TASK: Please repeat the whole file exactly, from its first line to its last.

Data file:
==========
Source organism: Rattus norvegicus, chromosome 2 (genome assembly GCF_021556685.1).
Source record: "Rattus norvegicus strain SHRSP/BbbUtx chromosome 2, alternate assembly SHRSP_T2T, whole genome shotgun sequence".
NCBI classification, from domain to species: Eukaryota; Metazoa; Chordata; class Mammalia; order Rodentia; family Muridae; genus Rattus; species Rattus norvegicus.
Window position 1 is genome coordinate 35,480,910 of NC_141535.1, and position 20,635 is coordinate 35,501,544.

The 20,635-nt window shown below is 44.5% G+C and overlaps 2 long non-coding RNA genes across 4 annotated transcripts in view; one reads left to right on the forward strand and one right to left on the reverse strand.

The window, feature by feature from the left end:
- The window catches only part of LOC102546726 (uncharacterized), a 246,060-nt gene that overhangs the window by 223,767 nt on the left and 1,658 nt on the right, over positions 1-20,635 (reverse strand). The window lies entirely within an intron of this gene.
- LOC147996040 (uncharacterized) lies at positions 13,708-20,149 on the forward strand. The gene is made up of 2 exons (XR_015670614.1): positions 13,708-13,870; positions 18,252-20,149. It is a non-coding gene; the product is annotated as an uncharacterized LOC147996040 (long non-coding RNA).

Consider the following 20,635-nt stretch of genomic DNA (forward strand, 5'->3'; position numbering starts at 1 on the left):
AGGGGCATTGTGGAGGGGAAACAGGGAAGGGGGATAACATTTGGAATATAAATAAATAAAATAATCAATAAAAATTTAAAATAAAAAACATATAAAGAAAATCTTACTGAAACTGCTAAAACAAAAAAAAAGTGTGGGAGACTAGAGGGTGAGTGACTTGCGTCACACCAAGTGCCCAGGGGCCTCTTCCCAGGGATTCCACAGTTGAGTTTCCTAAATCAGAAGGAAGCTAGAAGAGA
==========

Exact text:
Source organism: Rattus norvegicus, chromosome 2 (genome assembly GCF_021556685.1).
Source record: "Rattus norvegicus strain SHRSP/BbbUtx chromosome 2, alternate assembly SHRSP_T2T, whole genome shotgun sequence".
NCBI classification, from domain to species: Eukaryota; Metazoa; Chordata; class Mammalia; order Rodentia; family Muridae; genus Rattus; species Rattus norvegicus.
Window position 1 is genome coordinate 35,480,910 of NC_141535.1, and position 20,635 is coordinate 35,501,544.

The 20,635-nt window shown below is 44.5% G+C and overlaps 2 long non-coding RNA genes across 4 annotated transcripts in view; one reads left to right on the forward strand and one right to left on the reverse strand.

The window, feature by feature from the left end:
- The window catches only part of LOC102546726 (uncharacterized), a 246,060-nt gene that overhangs the window by 223,767 nt on the left and 1,658 nt on the right, over positions 1-20,635 (reverse strand). The window lies entirely within an intron of this gene.
- LOC147996040 (uncharacterized) lies at positions 13,708-20,149 on the forward strand. The gene is made up of 2 exons (XR_015670614.1): positions 13,708-13,870; positions 18,252-20,149. It is a non-coding gene; the product is annotated as an uncharacterized LOC147996040 (long non-coding RNA).

Consider the following 20,635-nt stretch of genomic DNA (forward strand, 5'->3'; position numbering starts at 1 on the left):
AGGGGCATTGTGGAGGGGAAACAGGGAAGGGGGATAACATTTGGAATATAAATAAATAAAATAATCAATAAAAATTTAAAATAAAAAACATATAAAGAAAATCTTACTGAAACTGCTAAAACAAAAAAAAAGTGTGGGAGACTAGAGGGTGAGTGACTTGCGTCACACCAAGTGCCCAGGGGCCTCTTCCCAGGGATTCCACAGTTGAGTTTCCTAAATCAGAAGGAAGCTAGAAGAGA